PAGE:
Zimbabwe has a range of progressive laws aimed at gender equality on the statute books – notably around marriage, inheritance and succession. These feed through into land legislation and administration, and are recognised in the new Land Commission Bill. These include the recognition that leases and permits should recognise both spouses as land holders. However law in practice may not uphold these ideals. Biases in administrative procedures, competing legal orders in a pluri-legal system, and the resort to ‘tradition’, and the lack of awareness of rights all combine.

Women did gain access to land in their own right at land reform. This was at higher levels than exist in the communal areas, with around 15-20% of all plots in A1 schemes being registered to a woman, compared with typically around 5% in communal areas. Most such female land holders were widows, divorcees and single unmarried women. The possibilities of women’s empowerment in land access through the land invasion and occupation process around 2000 has been widely documented. However, since land acquisition, there has been a reversal of some of these gains, and women have lost out in new allocations due to the patriarchal practices of local administration systems, now combining ‘traditional’ approaches (via chiefs and headmen) and land offices.

Many lobby groups argue that women must be allocated land. Yet, women often recognise the value of gaining access to land and other resources in the context of the marriage contract, making addressing gender equity within joint arrangements just as important. Indeed, a focus on the allocation of plots for women, while essential for some, may miss the point for the many – and divert attention from many other opportunities to protect wider rights and entitlements. While current statutory law notionally provides the basis for women’s empowerment, in practice it often falls short – and this differs between A2 (medium-scale commercial farms) and A1 (smallholder) land.

A number of high profile cases have occurred in relation to A2 farm land, where divorced women have contested the rights of their husbands to hold all the land following separation. Yet these have also shown the limits of the law in practice. This is despite the fact that, in cases of contests over A2 land, where large areas of land are concerned and the case comes to court, there are procedures in law and administrative practice that can be used to address gender inequalities. Even with joint registration, and in the absence of ‘traditional’ customary legal frameworks operating in these areas, the rights of women may not be upheld, either by formal courts or administrative procedures, due to the pervasive patriarchal assumptions around land ownership. This needs to be challenged through the development and documentation of case law and the sharing of effective practice that upholds women’s rights within both the legal profession and within the administrative arms of the Ministry of Lands.

In A1 land, however, the enforcement of statutory law is more challenging. Permit regulations from 2014 again specify the rights of women, encouraging the joint naming of spouses. The regulations specify rights in relation to divorce, and around polygamous marriage. However in practice, very often women’s names do not appear on permits (or their predecessor offer letters). There is no legal requirement for this, as this appears to be a discretionary provision in the implementation process. The point of land registration is an important moment for specifying rights and ensuring joint naming moves from optional to mandatory, but as disputes are dealt with locally within a pluri-legal system, even this move will have to be backed by wider cultural change in a deeply patriarchal traditional and administrative system.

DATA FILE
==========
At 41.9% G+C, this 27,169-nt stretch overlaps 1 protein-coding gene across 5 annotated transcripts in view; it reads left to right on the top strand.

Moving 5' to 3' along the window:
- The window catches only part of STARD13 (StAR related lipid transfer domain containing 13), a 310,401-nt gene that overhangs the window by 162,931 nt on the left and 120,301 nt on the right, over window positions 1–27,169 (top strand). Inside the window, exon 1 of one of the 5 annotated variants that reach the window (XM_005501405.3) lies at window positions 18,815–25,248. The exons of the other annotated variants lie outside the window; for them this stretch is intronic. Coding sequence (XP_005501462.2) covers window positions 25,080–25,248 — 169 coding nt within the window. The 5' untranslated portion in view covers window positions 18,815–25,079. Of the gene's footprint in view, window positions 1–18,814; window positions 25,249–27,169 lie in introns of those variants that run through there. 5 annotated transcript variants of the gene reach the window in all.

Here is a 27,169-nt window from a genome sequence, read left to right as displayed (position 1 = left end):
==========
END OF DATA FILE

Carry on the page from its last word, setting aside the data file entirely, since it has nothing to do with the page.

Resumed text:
Land reform areas in Zimbabwe are state land, where nationally agreed legislative provisions – around women’s rights, for example – apply. Formally, the state can overrule patriarchal institutions, and can have a role in enforcement. In seeking progressive change in land related policy, such as around women’s empowerment, state ownership is important. The state, unlike in customary land, can take back land and also specify the rights over land for both men and women, without any intermediation by traditional councils, chiefs, or a poorly defined ‘community’. However, in A2 farms, with considerably larger land areas and more capitalised systems of production, there is greater value at play, and the opportunities for the state to override may be less, although formally the state can still intervene. Clarity on roles and responsibilities and a clear administrative framework for land is therefore essential.

To help push administrators and the legal system to recognise women’s rights to land, joint naming of spouses should be a legal requirement, in my view. Equally any wider audit and registration process needs to include a gender audit. As with past public awareness campaigns around marriage and inheritance (such as the 1993 film Neria, written by Tsitse Dangarembga and starring Oliver Mtukudzi), a similar effort needs to mobilised during land audit and registration.